Sir John Falstaff Essay

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William Shakespeare has written numerous plays with notable characters. There's Hamlet, Macbeth, and King Lear all with woven webs of personalities. These men seem to be highly complex in their own forms, but none so as Shakespeare's fat, old knight. The witty mind, excessive lifestyle, and often contradicting characteristics of Henry IV's Sir John Falstaff are what make him arguably the most complex character in English literature. Many readers view Henry IV as being satirical of war and government, using the rejection of John Falstaff as "proof that human authenticity is tragically at odds with the practice of politics." (5, 187) ____ claims "There really is no reason for Falstaff's presence in the play at all. He must justify himself as he goes." (1, 219) Others argue that the entire life of the play itself rests upon the complex Falstaff. (3, 54) He…show more content…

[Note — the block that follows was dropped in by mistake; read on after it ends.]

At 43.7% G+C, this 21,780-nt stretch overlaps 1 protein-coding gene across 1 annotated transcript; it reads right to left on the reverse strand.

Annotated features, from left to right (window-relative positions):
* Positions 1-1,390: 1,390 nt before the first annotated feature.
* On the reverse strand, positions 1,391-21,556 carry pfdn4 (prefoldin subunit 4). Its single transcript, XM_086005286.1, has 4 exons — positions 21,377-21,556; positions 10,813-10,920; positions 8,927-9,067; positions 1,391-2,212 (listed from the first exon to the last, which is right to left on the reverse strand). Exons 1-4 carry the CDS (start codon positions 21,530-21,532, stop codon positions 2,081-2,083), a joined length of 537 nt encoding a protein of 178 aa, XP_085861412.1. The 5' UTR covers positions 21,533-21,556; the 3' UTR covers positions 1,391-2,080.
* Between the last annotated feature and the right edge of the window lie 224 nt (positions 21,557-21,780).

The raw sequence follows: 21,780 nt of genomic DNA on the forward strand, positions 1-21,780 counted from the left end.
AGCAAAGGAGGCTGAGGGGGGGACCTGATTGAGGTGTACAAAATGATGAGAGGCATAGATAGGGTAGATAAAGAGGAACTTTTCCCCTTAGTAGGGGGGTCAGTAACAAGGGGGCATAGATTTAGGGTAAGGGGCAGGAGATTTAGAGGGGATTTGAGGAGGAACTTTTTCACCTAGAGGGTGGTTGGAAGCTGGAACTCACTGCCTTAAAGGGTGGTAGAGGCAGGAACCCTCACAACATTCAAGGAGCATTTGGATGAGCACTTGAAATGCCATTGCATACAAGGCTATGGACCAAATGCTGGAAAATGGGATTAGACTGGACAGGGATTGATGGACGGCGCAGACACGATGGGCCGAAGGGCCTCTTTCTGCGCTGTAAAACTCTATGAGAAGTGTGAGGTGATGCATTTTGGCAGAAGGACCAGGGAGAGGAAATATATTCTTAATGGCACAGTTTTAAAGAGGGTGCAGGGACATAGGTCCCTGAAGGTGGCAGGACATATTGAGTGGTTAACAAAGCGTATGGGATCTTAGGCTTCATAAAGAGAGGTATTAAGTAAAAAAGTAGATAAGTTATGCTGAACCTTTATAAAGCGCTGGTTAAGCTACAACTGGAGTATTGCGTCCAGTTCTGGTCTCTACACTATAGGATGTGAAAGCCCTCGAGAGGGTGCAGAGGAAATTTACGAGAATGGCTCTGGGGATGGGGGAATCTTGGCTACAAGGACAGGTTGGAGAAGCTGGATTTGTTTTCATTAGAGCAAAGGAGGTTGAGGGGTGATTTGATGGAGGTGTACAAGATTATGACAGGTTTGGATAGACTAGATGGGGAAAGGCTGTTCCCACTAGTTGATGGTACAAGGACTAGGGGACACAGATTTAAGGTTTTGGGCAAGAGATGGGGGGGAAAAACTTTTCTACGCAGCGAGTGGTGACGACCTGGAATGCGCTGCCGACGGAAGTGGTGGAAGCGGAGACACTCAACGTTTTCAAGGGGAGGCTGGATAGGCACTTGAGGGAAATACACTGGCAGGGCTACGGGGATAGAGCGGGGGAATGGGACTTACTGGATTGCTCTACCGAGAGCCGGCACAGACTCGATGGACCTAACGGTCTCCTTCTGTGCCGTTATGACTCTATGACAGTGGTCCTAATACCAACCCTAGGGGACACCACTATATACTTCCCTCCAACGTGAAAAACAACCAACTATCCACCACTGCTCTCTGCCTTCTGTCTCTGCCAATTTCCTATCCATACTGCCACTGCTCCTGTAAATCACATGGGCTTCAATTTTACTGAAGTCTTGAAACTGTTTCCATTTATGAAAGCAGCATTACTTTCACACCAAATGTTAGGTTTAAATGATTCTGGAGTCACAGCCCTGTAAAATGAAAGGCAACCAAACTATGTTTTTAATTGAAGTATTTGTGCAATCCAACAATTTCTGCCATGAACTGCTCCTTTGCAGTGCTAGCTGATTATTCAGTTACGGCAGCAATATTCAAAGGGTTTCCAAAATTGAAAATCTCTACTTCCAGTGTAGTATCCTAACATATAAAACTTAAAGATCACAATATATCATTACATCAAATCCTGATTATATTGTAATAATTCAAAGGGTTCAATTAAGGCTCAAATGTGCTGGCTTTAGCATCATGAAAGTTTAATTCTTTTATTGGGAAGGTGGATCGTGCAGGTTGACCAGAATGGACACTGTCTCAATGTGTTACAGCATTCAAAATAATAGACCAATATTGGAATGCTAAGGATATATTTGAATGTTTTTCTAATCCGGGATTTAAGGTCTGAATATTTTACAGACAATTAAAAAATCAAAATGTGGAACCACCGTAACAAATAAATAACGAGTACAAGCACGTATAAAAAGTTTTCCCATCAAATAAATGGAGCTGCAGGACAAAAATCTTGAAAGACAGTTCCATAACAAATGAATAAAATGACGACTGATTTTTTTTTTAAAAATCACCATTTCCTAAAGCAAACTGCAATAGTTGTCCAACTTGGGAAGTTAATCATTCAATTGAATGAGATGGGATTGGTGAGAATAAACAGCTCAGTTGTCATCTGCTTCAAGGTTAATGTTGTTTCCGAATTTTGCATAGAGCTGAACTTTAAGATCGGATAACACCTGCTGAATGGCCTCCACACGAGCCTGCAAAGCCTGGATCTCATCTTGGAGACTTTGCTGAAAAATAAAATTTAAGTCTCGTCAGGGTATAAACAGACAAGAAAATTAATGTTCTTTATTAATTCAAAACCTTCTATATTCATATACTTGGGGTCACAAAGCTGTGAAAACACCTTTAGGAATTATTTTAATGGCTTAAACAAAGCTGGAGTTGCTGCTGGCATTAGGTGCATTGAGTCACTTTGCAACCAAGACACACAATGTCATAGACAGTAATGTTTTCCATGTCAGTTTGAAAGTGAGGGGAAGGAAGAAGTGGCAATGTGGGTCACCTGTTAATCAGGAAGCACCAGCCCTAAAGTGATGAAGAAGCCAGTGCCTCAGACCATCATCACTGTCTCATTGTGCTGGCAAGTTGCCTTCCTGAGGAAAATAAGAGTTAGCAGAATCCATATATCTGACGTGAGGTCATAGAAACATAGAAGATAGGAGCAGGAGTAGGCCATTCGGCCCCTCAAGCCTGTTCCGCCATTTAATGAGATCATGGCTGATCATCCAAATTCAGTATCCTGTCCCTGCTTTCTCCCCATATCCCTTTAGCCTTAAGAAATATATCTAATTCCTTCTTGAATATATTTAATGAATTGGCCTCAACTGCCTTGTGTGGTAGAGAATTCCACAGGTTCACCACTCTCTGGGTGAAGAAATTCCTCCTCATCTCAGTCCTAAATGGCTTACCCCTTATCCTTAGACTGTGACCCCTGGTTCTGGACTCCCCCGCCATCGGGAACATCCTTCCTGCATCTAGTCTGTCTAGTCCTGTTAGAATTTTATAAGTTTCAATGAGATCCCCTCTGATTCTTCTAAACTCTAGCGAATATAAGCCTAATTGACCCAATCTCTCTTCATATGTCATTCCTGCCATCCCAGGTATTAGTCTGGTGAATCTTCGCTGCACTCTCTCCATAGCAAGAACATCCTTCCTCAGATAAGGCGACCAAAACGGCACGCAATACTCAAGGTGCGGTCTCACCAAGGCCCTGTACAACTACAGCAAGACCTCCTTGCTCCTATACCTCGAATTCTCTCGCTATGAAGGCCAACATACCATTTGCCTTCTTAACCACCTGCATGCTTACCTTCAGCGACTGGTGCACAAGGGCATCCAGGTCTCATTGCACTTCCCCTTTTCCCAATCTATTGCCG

It is as if his heart has hardened. The scene of abuse of Shallow's hospitality is horrid and it almost tells more about his than any other quality. Through this matter, all of the immoral qualities that we as an audience have overlooked become visible to us. (14, 43) Although there was preparation throughout both plays, the fall of Falstaff seems abrupt. (3, 186) Once, hilarious looks surrounded him, now there are only ghastly images. Boards used to groan under the weight of feasts, but now the couch is hard with the pressure of disease. There were days of blazing lights. From his deathbed, Falstaff only sees a single, dim taper. The ears that once heard songs and viols only hear the moans of death from their own body. The end of Falstaff's life lacks honor and regret. It represents the end of every such life. Those who joked with him in the past now abandon him. He sees no refuge in the spiritual world when the one around him is slipping away. ". . . when he can least bear to be alone, he is delivered over to unmitigated solitude." (1,

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